Have you ever encountered a situation where you were rushing to send out a quote or tender, or urgently needed to confirm certain information online prior to dealing with a customer only to discover that your Internet service provider (ISP) has chosen that particular moment out of the entire month - or year for the matter - to go down.
Where enterprise companies might have the clout to sign up for a leased line with guaranteed availability, lower-tiered Internet-access plans are generally provided on a "best effort" basis. And even if your SMB has a 99.9 percent uptime service level agreement, this still leaves more than 8 hours of possible downtime a year. This figure gets progressively worse at 99.5 percent and 99 percent reliability, which works out at 43 hours to 87 hours of downtime respectively.
Surely this is scant comfort for the lost business and opportunities while your company struggles with the unplanned disconnection, especially considering that the compensation from your ISP for exceeding the maximum stated downtime is generally paid out simply as service credits.
How about a second scenario in which a small or mid-sized business has expanded rapidly over the year? The Internet connectivity at some branches is at the upper limits of its usability as staffers that were never envisioned hammer at the overstrained Internet connection daily. Upgrading the bandwidth in this instance is not an option as your SMB is already subscribed to the highest bandwidth supplied by the regional ISP.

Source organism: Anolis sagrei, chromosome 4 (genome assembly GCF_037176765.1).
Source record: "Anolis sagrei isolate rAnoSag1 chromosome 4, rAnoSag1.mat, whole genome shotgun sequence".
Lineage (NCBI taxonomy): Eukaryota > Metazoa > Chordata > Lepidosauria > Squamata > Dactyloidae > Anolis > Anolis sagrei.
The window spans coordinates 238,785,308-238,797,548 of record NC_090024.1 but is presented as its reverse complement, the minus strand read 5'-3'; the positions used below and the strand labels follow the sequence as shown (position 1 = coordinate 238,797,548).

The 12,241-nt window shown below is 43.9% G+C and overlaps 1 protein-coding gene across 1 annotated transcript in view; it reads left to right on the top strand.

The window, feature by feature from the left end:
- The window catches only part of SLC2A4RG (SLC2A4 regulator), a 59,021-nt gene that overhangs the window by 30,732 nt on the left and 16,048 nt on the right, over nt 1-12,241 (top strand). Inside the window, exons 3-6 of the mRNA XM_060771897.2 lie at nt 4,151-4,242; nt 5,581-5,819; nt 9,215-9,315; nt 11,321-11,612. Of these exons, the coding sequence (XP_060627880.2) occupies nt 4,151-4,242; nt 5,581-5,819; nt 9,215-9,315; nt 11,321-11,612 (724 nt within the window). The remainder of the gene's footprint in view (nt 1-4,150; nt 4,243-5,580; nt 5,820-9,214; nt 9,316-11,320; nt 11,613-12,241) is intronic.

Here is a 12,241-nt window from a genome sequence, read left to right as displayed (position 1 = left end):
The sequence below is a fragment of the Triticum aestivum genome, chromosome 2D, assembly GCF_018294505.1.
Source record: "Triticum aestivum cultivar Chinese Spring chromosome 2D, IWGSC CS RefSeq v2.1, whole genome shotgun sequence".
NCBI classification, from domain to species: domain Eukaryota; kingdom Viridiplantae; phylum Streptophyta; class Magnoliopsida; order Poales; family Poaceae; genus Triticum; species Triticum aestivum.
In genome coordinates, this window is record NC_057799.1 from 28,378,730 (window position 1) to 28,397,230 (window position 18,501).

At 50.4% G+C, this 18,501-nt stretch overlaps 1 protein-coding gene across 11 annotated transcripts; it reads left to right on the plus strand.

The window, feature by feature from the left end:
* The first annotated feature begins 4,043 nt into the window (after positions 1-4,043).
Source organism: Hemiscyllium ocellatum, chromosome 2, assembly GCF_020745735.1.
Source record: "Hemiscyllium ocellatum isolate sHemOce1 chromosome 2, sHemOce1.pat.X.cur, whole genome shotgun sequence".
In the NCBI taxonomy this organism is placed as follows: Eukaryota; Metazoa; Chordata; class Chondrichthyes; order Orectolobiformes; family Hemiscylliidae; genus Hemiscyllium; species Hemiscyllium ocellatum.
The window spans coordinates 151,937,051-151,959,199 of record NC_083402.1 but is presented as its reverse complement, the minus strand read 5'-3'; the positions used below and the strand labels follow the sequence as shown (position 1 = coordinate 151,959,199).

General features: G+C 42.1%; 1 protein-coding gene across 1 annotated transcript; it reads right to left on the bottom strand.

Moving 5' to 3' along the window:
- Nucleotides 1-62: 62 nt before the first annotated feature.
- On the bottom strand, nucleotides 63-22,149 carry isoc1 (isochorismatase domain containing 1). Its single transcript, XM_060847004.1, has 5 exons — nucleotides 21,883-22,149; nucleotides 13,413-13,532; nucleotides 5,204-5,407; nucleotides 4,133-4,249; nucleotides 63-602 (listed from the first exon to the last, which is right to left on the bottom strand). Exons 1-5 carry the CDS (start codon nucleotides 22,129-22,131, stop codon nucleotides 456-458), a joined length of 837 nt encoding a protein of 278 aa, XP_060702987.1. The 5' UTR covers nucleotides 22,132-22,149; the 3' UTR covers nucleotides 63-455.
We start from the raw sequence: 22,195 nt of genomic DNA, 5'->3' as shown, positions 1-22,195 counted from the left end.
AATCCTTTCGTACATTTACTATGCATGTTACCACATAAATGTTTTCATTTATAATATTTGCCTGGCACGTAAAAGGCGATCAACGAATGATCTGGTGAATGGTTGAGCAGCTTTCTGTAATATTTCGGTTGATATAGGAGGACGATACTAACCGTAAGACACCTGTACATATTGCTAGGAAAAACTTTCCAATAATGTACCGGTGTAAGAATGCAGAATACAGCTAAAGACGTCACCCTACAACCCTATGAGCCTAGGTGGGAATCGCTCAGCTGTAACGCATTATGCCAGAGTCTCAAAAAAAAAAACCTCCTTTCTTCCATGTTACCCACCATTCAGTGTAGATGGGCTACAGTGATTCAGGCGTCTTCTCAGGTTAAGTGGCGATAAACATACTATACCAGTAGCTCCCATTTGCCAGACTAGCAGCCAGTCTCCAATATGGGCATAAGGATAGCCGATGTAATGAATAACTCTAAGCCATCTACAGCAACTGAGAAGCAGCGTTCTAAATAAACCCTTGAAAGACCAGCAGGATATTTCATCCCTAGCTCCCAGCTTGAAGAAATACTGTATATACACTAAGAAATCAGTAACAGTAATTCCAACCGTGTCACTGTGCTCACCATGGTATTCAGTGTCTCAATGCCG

I was doing research on a multi-WAN solution a couple of weeks back and came across the Peplink Balance range of multi-WAN routers, which promises to address the above two problems and more. I wrote in with questions pertaining to the products and Peplink invited me to a webinar scheduled for its partners. I sat through the hour-long presentation and left impressed.
Depending on the specific multi-WAN appliance used, the Peplink routers allow up to 13 different WAN ports to be aggregated into one Internet pipe that is combined to serve users (or servers) on the network. The idea behind the company's product line is to enable businesses to subscribe to multiple ISPs to gain as close to 100 percent uptime as possible. By using its seven load-balancing algorithms, another capability is to aggregate cheaper xDSL Internet lines to achieve greater speed and higher reliability.
Of course, I have yet to actually try the product, though the general online sentiment toward Peplink's products appears to be very positive. As someone always looking for ways for SMBs to reduce their costs while increasing the reliability of their systems, I wanted to bring the idea of implementing a multi-WAN solution to your attention.
I will write again with my final opinion once I have a chance to give Peplink a spin.